In an interview with Mike Huckabee, MSNBC's Alex Witt identified televangelist John Hagee, who has endorsed Sen. John McCain for president, only as an "evangelist" who is "based in San Antonio," and did not note Hagee's numerous controversial statements on such topics as homosexuality, Islam, Catholicism, and women.
The Washington Post's Jonathan Weisman reported that during the Democratic presidential debate, Sen. Barack Obama "disavowed an endorsement from [Nation of Islam leader Louis] Farrakhan but did not directly answer a question about [Obama's pastor, Rev. Jeremiah] Wright once having said that Farrakhan 'epitomizes greatness.' " In fact, the debate question Weisman referenced was not specifically about Wright's reported remarks on Farrakhan.
In an item consisting of suggested questions sent in by readers for the upcoming Democratic presidential debate, The New York Times featured a question for Sen. Barack Obama that included the assertion that Obama's church, Trinity United Church of Christ, "gives the impression that it encourages only black attendance and black allegiance." The reader went on to write: "Your willing participation in this church for some 20 years does not speak to an open mind and quest. Please explain." But visitors to the church have said that they experienced Trinity as racially inclusive.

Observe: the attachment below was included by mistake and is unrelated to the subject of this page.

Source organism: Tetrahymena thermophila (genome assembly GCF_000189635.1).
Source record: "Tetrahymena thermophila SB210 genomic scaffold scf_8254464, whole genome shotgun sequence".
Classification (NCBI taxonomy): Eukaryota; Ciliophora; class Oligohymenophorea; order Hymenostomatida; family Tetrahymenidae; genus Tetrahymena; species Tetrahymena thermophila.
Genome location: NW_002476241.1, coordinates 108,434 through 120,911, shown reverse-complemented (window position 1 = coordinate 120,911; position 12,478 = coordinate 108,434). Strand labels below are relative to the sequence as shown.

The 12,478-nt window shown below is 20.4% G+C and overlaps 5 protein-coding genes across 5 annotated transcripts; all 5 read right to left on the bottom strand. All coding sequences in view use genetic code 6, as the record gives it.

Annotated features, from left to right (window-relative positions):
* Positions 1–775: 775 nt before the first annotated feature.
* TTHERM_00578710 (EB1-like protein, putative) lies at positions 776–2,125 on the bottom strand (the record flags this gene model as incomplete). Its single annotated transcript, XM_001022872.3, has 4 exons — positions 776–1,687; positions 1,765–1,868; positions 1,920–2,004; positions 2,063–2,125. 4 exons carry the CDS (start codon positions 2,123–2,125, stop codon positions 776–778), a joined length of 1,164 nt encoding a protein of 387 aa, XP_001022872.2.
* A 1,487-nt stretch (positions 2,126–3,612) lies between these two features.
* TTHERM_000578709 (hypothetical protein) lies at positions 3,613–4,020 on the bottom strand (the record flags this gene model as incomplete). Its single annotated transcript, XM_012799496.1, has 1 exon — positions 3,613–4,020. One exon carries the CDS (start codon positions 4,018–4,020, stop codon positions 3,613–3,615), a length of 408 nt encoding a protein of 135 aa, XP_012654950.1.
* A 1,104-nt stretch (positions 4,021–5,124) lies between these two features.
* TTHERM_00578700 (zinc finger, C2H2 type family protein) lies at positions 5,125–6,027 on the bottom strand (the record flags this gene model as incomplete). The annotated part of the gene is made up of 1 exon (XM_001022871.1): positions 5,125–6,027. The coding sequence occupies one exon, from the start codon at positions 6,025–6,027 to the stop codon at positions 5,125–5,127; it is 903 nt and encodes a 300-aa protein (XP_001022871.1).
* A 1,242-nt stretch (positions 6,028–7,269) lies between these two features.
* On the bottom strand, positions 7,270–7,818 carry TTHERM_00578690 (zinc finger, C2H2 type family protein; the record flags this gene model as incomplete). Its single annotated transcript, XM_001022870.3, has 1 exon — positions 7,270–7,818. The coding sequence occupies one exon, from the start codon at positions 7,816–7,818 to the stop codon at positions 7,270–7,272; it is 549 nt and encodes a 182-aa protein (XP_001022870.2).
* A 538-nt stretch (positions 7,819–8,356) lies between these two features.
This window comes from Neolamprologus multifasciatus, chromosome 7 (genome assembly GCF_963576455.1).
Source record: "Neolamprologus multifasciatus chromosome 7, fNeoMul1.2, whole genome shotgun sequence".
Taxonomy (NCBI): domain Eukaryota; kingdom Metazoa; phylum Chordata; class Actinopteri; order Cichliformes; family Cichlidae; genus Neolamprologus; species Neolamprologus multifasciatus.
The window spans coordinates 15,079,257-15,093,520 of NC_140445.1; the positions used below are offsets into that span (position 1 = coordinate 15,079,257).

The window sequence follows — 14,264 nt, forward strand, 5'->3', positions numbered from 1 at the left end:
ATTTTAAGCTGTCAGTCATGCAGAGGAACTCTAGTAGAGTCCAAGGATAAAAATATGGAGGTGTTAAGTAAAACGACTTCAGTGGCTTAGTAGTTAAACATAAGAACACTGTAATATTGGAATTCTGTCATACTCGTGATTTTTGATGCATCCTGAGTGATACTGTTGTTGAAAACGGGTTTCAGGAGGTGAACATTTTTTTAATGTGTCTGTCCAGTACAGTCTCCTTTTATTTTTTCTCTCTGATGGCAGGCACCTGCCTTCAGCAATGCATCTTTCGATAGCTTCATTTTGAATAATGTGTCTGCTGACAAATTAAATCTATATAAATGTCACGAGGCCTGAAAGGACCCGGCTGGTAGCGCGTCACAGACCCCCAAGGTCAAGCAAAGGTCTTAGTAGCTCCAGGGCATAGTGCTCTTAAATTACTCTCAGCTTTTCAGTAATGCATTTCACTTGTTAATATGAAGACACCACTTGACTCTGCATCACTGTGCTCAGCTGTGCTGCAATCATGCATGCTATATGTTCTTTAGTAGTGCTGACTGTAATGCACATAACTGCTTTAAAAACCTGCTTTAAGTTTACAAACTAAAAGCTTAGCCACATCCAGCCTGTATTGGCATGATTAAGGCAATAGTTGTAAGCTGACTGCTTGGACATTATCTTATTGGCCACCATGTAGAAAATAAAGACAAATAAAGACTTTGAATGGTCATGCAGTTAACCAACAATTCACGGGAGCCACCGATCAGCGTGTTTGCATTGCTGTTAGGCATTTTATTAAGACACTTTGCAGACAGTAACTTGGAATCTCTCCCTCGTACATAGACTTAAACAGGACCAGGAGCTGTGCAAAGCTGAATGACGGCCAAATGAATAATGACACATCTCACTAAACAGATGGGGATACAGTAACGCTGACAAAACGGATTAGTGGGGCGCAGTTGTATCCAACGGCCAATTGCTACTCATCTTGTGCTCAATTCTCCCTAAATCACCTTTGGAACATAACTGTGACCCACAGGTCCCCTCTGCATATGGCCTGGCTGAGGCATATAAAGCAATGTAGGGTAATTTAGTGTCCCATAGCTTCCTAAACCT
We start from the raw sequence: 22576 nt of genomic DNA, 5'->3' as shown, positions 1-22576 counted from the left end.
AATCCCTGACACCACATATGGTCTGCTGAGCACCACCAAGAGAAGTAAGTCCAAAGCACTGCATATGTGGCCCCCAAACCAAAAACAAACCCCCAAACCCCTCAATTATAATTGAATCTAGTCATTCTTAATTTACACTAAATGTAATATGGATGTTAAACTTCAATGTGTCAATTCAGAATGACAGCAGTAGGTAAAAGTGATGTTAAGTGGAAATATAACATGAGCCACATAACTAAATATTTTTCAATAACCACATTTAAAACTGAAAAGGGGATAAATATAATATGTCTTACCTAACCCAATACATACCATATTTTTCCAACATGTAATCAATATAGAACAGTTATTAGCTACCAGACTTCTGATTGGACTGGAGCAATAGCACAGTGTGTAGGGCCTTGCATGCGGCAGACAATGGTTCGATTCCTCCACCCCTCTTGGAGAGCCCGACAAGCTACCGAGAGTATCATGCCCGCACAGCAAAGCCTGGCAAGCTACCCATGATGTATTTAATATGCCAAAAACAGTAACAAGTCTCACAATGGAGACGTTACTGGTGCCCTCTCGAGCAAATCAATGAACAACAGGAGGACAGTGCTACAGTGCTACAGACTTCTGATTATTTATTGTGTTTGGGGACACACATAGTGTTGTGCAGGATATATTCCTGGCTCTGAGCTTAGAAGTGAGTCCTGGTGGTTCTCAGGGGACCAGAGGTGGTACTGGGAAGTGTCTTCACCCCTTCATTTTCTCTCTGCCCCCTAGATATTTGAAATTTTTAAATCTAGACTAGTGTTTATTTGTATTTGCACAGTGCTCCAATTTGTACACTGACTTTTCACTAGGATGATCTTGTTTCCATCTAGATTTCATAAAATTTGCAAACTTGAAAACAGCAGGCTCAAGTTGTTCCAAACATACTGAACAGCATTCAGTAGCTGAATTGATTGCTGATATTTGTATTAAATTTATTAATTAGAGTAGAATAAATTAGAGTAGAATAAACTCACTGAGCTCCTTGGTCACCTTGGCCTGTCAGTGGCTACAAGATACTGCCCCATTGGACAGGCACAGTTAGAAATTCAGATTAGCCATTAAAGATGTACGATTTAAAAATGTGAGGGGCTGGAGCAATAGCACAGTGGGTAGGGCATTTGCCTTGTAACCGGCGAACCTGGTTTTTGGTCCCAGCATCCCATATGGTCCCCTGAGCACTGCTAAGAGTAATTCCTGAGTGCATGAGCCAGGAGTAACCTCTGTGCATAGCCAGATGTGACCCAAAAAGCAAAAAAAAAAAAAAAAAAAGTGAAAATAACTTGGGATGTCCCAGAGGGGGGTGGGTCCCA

On Hannity & Colmes, Alan Colmes asked Ann Coulter, "Why do you keep emphasizing his [Sen. Barack Obama's] middle name as if you're trying to associate him with Saddam Hussein?" Coulter replied, "Because I think it's funny." During the interview, Coulter referred to Obama as "B. Hussein Obama" twice and injected: "Get ready for President Hussein, and let's start planning for the next president."
NBC's David Gregory stated: "John McCain is not going to pander to the right. He did that once and it didn't work." The Washington Post's Eugene Robinson and MSNBC analyst Pat Buchanan both agreed, asserting: "He's not going to do it." In fact, McCain has attempted to satisfy conservative Republicans by reversing his positions on issues such as taxes, immigration, and the religious right.